WARWICK, RI — When Mayor Joseph Solomon agreed to a new three-year contract with firefighters late last year, one glaring omission was 2018. According to terms of the 2019-22 contract, IAFF Local 2748 and the city agreed to drop all other proposals except salary for the missing year and leave the pay question up to an arbitration board.
Last week, that issue was settled when the arbitrators ruled that the city owes firefighters a 2.25-percent salary hike for 2018, resulting in a cost of some $480,000 to the city.
That figure split the difference between the city’s offer of 1.5 percent and the union’s request for a 3-percent increase, down from the IAFF’s original ask for 4 percent.
It also left the city further in the fiscal hole for the 2019-22 contract that Solomon has repeatedly called “revenue neutral,” even though his own fiscal note showed it will actually cost more — not less — over the course of the next three fiscal years, to the tune of about $400,000.
Because taking 2018 to arbitration was a specific term of the new contract, it’s fair to say that those costs are a direct result of the 2019-22 pact.
And those costs are in addition to the $2.6 million arbitration decision against the city stemming from a union grievance over starting a new pension tier in 2011 without negotiating it under then-Mayor Scott Avedisian.
Paying the settlement (instead of appealing it) was also a condition of the new contract, according to Solomon.
Added together, those increases could amount to almost $3.6 million over the life of the contract.
Reviewing Solomon’s fiscal note
First, it’s important to examine the 2019-22 contract’s fiscal note to review what’s in it — and what’s not.
On page 3 (PDF is embedded below), a chart compares the projected fire contract costs in FY20, FY21, and FY22 and shows a reduction of $613,473 in FY20, a further reduction of $189,647 in FY21, and an increase of $407,264 in FY22.
(The contract includes no raise for 2019.)
As outlined in the fiscal note, those costs include personal days, holiday pay, sick time, pension contributions, overtime, and benefits.
Under the new contract, all of those areas would be affected by reductions in sick and vacation days and the creation of a new pension tier for firefighters hired after July 1, 2019, and the fiscal note outlines the potential changes in those line items.
Taken together, those numbers add up to an overall reduction of $395,856 compared to the original estimated FY20 contract costs, according to the fiscal note.
Comparison shows higher year-to-year costs
That phrase — “compared to the original estimated FY20 contract costs” — is the point where the mayor’s fiscal note is more notable for what it doesn’t show than what it does.
Adding up all of the line items under “FY 2020 Budget” (something the fiscal note does not do) results in a total of $40,492,780.
The next column shows the expected impact of the new contract in FY20: An overall reduction of $613,473, to $39,879,307 — another figure that does not appear on the fiscal note.
And then, in the column that compares estimated FY21 costs, the note lists the “net change” in each line item and shows reductions compared to those original FY20 costs.
Problem is, the fiscal note already shows a reduction in those costs to reach the updated FY20 figures, meaning the original FY20 costs are essentially irrelevant.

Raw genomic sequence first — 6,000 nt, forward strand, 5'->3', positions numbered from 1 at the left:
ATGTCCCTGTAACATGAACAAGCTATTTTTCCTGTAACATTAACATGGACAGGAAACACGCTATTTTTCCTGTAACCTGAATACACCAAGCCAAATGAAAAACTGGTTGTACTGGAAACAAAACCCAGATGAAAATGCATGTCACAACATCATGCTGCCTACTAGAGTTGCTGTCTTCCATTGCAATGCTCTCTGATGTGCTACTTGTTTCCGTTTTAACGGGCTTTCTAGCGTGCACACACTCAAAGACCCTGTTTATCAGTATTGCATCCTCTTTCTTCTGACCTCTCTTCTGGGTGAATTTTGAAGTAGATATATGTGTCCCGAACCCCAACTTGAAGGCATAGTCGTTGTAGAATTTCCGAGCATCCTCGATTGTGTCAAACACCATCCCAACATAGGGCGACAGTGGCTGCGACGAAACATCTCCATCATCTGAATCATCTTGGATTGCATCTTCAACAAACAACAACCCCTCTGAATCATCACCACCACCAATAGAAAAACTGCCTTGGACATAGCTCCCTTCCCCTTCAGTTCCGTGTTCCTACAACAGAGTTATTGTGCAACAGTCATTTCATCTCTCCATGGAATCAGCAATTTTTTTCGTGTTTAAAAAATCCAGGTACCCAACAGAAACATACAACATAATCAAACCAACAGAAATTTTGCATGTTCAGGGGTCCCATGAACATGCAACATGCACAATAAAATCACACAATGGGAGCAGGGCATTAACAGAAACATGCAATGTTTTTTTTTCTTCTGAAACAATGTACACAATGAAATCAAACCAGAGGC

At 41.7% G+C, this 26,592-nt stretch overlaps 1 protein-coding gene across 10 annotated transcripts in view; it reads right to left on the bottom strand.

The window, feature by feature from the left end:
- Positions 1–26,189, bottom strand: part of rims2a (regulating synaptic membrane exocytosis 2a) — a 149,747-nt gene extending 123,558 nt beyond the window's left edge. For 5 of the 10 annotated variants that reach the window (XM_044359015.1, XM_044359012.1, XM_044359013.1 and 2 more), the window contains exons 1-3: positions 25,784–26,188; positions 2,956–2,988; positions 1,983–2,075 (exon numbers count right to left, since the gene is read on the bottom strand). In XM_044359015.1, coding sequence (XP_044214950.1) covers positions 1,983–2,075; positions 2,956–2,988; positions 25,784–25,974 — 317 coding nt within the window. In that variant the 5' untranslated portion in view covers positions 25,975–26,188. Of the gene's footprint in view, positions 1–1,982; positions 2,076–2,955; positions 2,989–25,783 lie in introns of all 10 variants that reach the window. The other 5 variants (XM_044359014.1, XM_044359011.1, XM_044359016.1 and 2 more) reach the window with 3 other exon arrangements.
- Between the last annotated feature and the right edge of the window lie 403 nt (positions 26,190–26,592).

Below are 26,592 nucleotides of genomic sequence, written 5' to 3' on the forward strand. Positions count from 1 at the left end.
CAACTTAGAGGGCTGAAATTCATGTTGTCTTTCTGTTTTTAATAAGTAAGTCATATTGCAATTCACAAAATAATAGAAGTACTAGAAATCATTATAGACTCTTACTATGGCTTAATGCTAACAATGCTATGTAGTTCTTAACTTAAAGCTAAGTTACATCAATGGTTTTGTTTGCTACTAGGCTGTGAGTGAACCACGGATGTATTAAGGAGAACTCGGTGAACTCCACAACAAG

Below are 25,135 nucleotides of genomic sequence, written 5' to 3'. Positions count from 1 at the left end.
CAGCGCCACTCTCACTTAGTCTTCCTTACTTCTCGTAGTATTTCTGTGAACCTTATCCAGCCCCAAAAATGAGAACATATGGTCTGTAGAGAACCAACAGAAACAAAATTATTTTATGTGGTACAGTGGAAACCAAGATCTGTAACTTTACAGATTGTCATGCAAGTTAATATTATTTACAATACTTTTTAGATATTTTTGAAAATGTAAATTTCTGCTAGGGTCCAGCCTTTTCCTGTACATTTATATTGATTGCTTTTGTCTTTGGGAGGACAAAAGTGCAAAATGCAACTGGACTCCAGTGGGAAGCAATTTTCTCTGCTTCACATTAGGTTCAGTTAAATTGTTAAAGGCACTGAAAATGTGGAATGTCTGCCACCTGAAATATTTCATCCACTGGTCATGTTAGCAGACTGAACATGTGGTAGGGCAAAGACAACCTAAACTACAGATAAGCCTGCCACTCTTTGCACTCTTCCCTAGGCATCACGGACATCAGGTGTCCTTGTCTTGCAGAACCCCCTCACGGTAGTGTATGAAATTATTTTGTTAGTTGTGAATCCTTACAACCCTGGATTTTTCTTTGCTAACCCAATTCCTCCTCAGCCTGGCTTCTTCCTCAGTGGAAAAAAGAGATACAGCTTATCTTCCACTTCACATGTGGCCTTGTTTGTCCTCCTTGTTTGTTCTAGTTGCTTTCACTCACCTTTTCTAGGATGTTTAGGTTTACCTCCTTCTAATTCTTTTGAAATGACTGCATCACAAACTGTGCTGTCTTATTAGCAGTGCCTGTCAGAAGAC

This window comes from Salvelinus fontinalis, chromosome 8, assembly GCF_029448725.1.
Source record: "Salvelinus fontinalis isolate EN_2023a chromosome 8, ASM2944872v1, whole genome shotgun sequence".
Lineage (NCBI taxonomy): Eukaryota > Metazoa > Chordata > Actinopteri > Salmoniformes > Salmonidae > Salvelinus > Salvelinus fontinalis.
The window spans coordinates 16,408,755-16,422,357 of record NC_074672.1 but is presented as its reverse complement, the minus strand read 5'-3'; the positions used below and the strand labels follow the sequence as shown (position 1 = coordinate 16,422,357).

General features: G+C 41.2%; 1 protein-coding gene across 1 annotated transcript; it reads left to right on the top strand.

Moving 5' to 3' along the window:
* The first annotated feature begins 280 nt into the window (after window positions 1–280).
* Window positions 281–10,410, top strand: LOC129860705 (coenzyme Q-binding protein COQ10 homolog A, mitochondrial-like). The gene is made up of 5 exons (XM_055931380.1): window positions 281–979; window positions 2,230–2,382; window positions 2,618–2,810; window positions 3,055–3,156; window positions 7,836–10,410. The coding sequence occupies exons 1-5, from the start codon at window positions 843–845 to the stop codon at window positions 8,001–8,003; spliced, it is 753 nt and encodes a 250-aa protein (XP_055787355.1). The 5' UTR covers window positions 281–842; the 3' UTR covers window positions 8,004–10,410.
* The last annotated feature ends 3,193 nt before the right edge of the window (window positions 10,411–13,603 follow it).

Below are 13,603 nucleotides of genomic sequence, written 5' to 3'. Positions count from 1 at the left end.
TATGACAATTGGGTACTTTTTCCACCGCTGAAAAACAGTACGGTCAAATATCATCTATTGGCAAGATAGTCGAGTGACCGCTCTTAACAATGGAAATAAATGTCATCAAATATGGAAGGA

And when the FY21 figures are compared with the updated FY20 numbers, the result is an increase of $363,824 from FY20 to FY21. So, even with the estimated cut in costs for FY20, the new contract essentially gives half of it back the following year.
For FY22, the line items related to the contract add up to $40,900,044, $656,913 more than the costs in FY21.
Using this year-to-year comparison shows an overall increase of $407,264 for FY20 through FY22 — not a decrease.
That doesn’t match the “revenue neutral” message that the mayor has touted since announcing the new contract.
Good news tempered by future costs
It’s important to understand that the original FY20 budget numbers were based on the last contract that expired in 2018, essentially taking the old numbers and updating them under the assumption that the same terms would apply in the new pact.
Now, this is not to say that Solomon shouldn’t have compared the original estimates to the impact of the new contract — that’s the right way to show how the new pact compares to the old one.
But because the new FY20 figures are the correct baseline for comparison, the original FY20 numbers stop being useful in looking at future years.
In practical terms, this means that FY21 and FY22 may require tax increases to cover the 2019-2022 fire contract, unless savings can be found elsewhere within those budgets, and the claimed $600,000 in savings for FY20 have taken another hit with the arbitrators’ decision on 2018.
In its ruling, the arbitration board noted the city’s strong financial condition, as shown by the ‘AA’ bond rating from Standard & Poors and the city’s surplus, both of which Solomon said were in poor shape at the beginning of his tenure before claiming credit for their improvements while he was interim mayor for barely 50 days.
The city ended FY18 with $22 million in reserves, according to an audit by Blum, Shapiro that was filed almost 200 days late. Solomon had claimed in his State of the City address last February that the city’s surplus was between $13 million and $15 million.
Conclusion: With the arbitrator’s ruling on 2018, the city is now on the hook for an increase of almost $4 million to pay for the fire contract, a far cry from Mayor Solomon’s “revenue neutral” claims.
Read the fiscal note: PCR-187-19 Fiscal Note
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